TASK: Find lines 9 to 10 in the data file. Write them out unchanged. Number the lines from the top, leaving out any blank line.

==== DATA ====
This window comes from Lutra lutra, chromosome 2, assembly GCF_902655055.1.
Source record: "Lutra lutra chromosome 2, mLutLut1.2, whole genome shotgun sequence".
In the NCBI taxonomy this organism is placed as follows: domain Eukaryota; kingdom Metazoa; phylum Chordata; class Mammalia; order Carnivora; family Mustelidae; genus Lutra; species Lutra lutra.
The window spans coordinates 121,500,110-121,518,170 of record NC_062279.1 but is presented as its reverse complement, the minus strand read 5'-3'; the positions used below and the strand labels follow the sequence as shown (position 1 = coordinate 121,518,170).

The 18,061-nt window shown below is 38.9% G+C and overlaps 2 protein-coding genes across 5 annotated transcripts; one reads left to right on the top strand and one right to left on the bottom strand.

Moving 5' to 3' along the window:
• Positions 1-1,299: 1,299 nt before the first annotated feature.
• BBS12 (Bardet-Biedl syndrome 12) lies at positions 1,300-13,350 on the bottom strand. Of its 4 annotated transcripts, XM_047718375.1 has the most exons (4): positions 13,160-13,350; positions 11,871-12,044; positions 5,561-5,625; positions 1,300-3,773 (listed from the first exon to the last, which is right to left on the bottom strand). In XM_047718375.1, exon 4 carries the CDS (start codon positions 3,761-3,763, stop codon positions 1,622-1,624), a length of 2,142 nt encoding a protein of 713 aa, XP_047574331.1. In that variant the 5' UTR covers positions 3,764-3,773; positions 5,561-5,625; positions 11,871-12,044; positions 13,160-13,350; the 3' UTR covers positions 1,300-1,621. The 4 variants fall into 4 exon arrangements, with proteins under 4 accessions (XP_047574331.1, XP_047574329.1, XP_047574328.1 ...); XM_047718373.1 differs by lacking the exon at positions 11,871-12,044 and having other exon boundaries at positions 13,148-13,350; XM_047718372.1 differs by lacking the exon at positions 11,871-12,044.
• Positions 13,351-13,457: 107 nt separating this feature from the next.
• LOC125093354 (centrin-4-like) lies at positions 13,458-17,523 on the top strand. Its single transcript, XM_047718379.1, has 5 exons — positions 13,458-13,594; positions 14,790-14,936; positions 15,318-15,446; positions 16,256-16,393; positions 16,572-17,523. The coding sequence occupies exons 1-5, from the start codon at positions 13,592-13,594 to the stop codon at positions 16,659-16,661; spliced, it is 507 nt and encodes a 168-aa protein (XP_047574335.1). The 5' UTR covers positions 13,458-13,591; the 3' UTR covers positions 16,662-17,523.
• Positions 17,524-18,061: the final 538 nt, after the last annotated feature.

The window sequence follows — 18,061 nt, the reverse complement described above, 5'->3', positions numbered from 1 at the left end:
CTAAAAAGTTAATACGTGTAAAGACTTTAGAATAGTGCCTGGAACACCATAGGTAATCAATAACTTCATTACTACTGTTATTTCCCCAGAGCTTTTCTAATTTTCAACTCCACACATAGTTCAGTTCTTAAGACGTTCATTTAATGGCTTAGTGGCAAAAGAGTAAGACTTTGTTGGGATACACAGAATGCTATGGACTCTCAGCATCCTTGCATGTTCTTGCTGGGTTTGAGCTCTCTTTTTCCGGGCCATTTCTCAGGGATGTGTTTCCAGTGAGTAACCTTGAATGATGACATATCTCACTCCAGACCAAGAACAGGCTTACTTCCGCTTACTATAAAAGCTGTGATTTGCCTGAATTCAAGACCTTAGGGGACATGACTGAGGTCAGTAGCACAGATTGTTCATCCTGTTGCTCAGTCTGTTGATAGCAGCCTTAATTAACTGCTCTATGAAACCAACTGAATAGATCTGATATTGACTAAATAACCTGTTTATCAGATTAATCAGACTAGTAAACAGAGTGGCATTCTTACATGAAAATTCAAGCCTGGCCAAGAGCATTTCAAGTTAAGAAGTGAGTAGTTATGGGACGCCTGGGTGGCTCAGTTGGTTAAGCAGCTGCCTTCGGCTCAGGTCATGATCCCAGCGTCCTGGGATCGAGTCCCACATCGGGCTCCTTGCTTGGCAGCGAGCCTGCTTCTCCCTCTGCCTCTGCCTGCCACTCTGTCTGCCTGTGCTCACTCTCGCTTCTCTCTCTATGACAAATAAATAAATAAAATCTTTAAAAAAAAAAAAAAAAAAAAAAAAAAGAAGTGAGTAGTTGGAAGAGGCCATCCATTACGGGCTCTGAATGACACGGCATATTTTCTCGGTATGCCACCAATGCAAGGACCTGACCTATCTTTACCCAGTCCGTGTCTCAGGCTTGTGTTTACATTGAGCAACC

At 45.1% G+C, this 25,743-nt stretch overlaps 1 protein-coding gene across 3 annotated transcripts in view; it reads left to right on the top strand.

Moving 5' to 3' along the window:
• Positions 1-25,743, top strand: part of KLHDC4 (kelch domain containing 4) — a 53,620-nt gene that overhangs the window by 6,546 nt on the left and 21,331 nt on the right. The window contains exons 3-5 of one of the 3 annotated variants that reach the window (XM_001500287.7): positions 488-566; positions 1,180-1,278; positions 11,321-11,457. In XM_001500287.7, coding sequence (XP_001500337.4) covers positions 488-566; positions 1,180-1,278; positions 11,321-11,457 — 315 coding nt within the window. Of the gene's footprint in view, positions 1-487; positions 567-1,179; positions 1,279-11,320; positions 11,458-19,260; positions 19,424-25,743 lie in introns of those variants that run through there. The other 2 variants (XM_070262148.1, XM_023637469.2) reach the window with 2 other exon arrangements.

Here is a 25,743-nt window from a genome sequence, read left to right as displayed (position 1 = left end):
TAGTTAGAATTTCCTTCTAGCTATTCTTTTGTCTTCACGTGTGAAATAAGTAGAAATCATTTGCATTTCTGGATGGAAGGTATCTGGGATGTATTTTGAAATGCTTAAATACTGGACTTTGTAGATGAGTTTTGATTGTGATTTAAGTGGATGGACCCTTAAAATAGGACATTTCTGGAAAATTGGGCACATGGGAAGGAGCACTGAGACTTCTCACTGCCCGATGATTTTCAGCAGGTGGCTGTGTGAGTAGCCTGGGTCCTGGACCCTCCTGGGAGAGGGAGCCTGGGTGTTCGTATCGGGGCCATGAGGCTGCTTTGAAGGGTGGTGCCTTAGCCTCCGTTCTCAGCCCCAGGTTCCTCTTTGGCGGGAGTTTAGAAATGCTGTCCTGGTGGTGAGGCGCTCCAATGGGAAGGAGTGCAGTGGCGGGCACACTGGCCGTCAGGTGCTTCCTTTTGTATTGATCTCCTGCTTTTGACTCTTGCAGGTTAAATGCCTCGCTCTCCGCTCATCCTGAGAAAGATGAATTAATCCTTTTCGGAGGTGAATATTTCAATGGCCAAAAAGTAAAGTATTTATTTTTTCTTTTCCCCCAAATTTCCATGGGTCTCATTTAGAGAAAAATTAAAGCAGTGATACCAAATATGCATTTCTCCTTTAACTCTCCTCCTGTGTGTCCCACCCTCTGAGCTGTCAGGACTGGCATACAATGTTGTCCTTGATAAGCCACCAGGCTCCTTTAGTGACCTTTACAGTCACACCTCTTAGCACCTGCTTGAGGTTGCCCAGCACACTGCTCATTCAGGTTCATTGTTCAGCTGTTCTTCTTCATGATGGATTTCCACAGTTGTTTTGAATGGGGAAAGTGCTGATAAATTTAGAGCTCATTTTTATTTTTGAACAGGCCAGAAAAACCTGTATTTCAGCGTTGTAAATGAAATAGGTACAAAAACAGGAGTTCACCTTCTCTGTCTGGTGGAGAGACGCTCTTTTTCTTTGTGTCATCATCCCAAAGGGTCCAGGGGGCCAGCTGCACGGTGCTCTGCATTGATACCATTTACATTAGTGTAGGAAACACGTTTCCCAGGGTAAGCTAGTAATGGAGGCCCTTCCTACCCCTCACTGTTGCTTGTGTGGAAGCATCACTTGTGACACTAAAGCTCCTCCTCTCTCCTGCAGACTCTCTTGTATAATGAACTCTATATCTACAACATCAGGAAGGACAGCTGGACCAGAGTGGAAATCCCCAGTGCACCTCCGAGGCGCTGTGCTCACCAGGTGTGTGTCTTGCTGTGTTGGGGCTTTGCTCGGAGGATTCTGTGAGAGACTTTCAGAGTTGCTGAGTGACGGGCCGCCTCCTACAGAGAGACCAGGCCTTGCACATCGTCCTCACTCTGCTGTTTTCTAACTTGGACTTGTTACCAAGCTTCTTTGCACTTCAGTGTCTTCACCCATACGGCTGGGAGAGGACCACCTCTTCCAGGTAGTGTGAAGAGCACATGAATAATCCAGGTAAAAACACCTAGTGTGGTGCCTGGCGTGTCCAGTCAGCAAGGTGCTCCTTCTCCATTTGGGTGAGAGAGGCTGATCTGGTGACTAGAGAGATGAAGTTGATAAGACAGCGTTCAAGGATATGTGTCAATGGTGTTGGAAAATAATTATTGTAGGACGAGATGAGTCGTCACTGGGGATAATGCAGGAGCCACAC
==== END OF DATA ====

• Positions 13,351-13,457: 107 nt separating this feature from the next.
• LOC125093354 (centrin-4-like) lies at positions 13,458-17,523 on the top strand. Its single transcript, XM_047718379.1, has 5 exons — positions 13,458-13,594; positions 14,790-14,936; positions 15,318-15,446; positions 16,256-16,393; positions 16,572-17,523. The coding sequence occupies exons 1-5, from the start codon at positions 13,592-13,594 to the stop codon at positions 16,659-16,661; spliced, it is 507 nt and encodes a 168-aa protein (XP_047574335.1). The 5' UTR covers positions 13,458-13,591; the 3' UTR covers positions 16,662-17,523.